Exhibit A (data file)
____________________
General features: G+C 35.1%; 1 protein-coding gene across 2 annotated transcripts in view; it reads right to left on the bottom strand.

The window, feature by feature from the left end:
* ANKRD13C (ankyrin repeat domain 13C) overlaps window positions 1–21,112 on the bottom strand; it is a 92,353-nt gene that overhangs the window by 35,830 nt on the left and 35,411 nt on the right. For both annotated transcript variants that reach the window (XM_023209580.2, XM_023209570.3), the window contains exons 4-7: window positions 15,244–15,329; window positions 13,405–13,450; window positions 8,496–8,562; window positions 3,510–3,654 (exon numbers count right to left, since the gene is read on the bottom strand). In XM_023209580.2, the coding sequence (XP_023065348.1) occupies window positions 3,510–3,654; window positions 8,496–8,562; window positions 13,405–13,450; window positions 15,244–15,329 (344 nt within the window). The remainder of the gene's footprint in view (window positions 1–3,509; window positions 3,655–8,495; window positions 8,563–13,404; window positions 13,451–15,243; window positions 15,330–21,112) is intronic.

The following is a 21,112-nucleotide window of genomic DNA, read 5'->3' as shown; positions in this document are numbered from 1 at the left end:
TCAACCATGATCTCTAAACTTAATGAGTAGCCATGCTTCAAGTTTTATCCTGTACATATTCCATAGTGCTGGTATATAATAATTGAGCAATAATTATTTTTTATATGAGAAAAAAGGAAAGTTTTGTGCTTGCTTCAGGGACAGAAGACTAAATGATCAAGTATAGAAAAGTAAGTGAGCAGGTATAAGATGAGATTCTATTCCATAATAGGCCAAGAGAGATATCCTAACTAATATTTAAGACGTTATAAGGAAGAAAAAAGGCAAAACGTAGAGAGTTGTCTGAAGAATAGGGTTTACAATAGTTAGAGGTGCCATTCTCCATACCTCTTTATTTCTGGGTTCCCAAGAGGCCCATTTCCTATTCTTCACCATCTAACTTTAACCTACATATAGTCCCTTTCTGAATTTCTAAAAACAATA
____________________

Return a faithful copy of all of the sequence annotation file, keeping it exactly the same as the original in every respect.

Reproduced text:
General features: G+C 35.1%; 1 protein-coding gene across 2 annotated transcripts in view; it reads right to left on the bottom strand.

The window, feature by feature from the left end:
* ANKRD13C (ankyrin repeat domain 13C) overlaps window positions 1–21,112 on the bottom strand; it is a 92,353-nt gene that overhangs the window by 35,830 nt on the left and 35,411 nt on the right. For both annotated transcript variants that reach the window (XM_023209580.2, XM_023209570.3), the window contains exons 4-7: window positions 15,244–15,329; window positions 13,405–13,450; window positions 8,496–8,562; window positions 3,510–3,654 (exon numbers count right to left, since the gene is read on the bottom strand). In XM_023209580.2, the coding sequence (XP_023065348.1) occupies window positions 3,510–3,654; window positions 8,496–8,562; window positions 13,405–13,450; window positions 15,244–15,329 (344 nt within the window). The remainder of the gene's footprint in view (window positions 1–3,509; window positions 3,655–8,495; window positions 8,563–13,404; window positions 13,451–15,243; window positions 15,330–21,112) is intronic.

The following is a 21,112-nucleotide window of genomic DNA, read 5'->3' as shown; positions in this document are numbered from 1 at the left end:
TCAACCATGATCTCTAAACTTAATGAGTAGCCATGCTTCAAGTTTTATCCTGTACATATTCCATAGTGCTGGTATATAATAATTGAGCAATAATTATTTTTTATATGAGAAAAAAGGAAAGTTTTGTGCTTGCTTCAGGGACAGAAGACTAAATGATCAAGTATAGAAAAGTAAGTGAGCAGGTATAAGATGAGATTCTATTCCATAATAGGCCAAGAGAGATATCCTAACTAATATTTAAGACGTTATAAGGAAGAAAAAAGGCAAAACGTAGAGAGTTGTCTGAAGAATAGGGTTTACAATAGTTAGAGGTGCCATTCTCCATACCTCTTTATTTCTGGGTTCCCAAGAGGCCCATTTCCTATTCTTCACCATCTAACTTTAACCTACATATAGTCCCTTTCTGAATTTCTAAAAACAATA